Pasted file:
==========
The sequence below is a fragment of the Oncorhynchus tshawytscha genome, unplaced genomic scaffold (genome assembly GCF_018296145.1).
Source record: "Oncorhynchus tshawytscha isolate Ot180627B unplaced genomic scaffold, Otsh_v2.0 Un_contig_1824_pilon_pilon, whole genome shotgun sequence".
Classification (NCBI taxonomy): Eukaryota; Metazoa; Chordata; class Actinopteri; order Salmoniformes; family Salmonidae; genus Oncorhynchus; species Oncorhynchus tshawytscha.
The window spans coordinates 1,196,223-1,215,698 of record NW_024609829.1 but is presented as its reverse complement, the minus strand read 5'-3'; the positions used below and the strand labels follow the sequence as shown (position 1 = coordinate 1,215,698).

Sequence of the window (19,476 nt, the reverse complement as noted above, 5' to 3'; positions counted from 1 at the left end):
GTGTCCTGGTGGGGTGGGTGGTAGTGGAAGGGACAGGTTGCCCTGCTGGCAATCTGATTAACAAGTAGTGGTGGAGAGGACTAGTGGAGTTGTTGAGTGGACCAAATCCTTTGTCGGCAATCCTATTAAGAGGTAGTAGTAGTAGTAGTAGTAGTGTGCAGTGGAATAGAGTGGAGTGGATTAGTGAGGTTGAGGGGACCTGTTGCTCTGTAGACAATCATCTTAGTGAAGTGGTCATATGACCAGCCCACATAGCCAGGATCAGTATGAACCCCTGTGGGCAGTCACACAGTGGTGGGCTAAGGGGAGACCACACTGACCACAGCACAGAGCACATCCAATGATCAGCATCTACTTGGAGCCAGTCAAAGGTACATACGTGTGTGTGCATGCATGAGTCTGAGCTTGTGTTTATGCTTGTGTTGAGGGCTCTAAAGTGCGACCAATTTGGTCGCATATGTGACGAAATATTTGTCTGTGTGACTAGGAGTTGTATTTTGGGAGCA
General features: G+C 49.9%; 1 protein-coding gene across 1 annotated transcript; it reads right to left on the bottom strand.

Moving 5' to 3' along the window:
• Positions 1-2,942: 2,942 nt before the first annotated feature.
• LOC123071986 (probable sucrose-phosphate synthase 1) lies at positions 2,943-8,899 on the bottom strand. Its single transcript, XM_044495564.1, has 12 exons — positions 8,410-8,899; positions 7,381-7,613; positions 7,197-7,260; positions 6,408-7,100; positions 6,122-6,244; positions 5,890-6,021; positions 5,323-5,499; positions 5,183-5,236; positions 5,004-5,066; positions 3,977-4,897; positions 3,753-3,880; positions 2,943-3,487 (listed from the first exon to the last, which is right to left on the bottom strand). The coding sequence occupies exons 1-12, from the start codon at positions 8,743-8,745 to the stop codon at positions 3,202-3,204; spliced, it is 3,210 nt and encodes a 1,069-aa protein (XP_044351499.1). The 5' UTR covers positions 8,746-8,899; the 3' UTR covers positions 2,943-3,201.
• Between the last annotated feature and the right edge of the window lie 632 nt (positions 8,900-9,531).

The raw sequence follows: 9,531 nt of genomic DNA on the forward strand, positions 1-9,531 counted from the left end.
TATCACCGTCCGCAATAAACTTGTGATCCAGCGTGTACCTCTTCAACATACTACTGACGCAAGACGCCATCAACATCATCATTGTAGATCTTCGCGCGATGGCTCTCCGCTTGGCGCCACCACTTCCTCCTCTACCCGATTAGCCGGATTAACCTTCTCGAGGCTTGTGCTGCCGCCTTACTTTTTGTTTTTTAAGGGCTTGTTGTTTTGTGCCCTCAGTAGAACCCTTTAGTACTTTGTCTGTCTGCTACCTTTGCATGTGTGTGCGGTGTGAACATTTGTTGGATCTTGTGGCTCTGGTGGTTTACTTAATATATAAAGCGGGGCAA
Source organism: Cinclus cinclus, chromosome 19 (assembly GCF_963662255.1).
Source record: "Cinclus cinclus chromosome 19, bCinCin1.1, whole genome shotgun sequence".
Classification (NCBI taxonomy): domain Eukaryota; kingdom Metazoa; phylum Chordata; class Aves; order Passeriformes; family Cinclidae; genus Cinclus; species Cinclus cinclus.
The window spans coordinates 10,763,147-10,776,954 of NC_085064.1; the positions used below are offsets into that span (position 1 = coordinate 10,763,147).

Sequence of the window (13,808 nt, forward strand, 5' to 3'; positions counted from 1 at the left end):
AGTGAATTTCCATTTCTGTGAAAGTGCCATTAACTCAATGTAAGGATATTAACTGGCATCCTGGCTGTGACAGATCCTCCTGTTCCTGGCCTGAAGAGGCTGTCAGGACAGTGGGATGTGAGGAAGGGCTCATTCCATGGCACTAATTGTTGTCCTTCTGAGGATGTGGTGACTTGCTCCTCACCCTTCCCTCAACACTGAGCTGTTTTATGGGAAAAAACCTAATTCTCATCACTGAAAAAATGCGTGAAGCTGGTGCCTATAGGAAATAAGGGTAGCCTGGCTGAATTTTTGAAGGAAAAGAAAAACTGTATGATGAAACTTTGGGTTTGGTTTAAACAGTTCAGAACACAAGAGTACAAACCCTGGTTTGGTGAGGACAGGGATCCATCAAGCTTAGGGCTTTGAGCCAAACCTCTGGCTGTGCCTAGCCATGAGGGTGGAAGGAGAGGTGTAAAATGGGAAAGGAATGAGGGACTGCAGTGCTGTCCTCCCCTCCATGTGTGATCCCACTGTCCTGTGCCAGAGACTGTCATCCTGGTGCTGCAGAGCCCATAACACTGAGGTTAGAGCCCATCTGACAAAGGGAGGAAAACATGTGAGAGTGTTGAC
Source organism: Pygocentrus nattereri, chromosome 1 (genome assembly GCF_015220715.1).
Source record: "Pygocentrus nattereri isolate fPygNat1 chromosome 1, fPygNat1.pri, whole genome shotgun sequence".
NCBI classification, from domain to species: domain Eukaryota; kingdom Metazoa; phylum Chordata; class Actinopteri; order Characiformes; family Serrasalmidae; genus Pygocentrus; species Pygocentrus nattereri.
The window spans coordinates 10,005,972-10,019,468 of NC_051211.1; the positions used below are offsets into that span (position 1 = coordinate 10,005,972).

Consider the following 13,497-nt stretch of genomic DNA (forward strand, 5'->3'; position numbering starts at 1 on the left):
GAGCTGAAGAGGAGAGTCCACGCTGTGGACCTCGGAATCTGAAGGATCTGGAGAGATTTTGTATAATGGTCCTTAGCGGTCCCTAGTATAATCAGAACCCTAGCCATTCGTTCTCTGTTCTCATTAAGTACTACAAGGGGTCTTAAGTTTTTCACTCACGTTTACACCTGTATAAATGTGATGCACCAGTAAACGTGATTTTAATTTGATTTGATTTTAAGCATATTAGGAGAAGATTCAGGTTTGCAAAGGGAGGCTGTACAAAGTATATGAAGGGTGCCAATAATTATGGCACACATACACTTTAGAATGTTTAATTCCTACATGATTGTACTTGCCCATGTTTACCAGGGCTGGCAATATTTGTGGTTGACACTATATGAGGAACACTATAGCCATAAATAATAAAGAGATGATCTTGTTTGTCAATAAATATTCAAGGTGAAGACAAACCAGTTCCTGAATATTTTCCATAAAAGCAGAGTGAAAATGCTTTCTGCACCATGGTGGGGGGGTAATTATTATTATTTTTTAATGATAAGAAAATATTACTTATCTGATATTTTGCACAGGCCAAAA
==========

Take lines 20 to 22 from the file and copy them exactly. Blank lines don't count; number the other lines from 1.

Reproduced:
Source organism: Pygocentrus nattereri, chromosome 1 (genome assembly GCF_015220715.1).
Source record: "Pygocentrus nattereri isolate fPygNat1 chromosome 1, fPygNat1.pri, whole genome shotgun sequence".
NCBI classification, from domain to species: domain Eukaryota; kingdom Metazoa; phylum Chordata; class Actinopteri; order Characiformes; family Serrasalmidae; genus Pygocentrus; species Pygocentrus nattereri.